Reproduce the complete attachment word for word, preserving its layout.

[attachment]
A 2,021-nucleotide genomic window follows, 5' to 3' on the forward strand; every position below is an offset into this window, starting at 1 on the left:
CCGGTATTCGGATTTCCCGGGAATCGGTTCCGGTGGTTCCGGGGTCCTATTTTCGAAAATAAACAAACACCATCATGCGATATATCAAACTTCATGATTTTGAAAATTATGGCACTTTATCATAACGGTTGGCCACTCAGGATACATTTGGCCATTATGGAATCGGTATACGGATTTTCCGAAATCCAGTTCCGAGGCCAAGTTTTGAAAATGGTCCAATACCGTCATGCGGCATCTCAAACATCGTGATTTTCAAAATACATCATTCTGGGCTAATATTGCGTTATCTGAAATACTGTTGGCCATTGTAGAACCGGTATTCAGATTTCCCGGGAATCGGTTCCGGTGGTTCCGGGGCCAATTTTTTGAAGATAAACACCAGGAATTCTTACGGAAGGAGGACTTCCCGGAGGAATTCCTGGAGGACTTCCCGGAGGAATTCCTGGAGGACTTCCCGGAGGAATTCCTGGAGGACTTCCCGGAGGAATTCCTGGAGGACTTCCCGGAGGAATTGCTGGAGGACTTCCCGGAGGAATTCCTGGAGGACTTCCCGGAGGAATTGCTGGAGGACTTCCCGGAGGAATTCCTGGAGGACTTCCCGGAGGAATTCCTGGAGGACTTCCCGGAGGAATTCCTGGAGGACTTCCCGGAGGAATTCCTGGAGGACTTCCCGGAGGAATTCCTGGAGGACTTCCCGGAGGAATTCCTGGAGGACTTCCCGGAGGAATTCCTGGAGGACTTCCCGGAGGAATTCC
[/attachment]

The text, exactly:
A 2,021-nucleotide genomic window follows, 5' to 3' on the forward strand; every position below is an offset into this window, starting at 1 on the left:
CCGGTATTCGGATTTCCCGGGAATCGGTTCCGGTGGTTCCGGGGTCCTATTTTCGAAAATAAACAAACACCATCATGCGATATATCAAACTTCATGATTTTGAAAATTATGGCACTTTATCATAACGGTTGGCCACTCAGGATACATTTGGCCATTATGGAATCGGTATACGGATTTTCCGAAATCCAGTTCCGAGGCCAAGTTTTGAAAATGGTCCAATACCGTCATGCGGCATCTCAAACATCGTGATTTTCAAAATACATCATTCTGGGCTAATATTGCGTTATCTGAAATACTGTTGGCCATTGTAGAACCGGTATTCAGATTTCCCGGGAATCGGTTCCGGTGGTTCCGGGGCCAATTTTTTGAAGATAAACACCAGGAATTCTTACGGAAGGAGGACTTCCCGGAGGAATTCCTGGAGGACTTCCCGGAGGAATTCCTGGAGGACTTCCCGGAGGAATTCCTGGAGGACTTCCCGGAGGAATTCCTGGAGGACTTCCCGGAGGAATTGCTGGAGGACTTCCCGGAGGAATTCCTGGAGGACTTCCCGGAGGAATTGCTGGAGGACTTCCCGGAGGAATTCCTGGAGGACTTCCCGGAGGAATTCCTGGAGGACTTCCCGGAGGAATTCCTGGAGGACTTCCCGGAGGAATTCCTGGAGGACTTCCCGGAGGAATTCCTGGAGGACTTCCCGGAGGAATTCCTGGAGGACTTCCCGGAGGAATTCCTGGAGGACTTCCCGGAGGAATTCC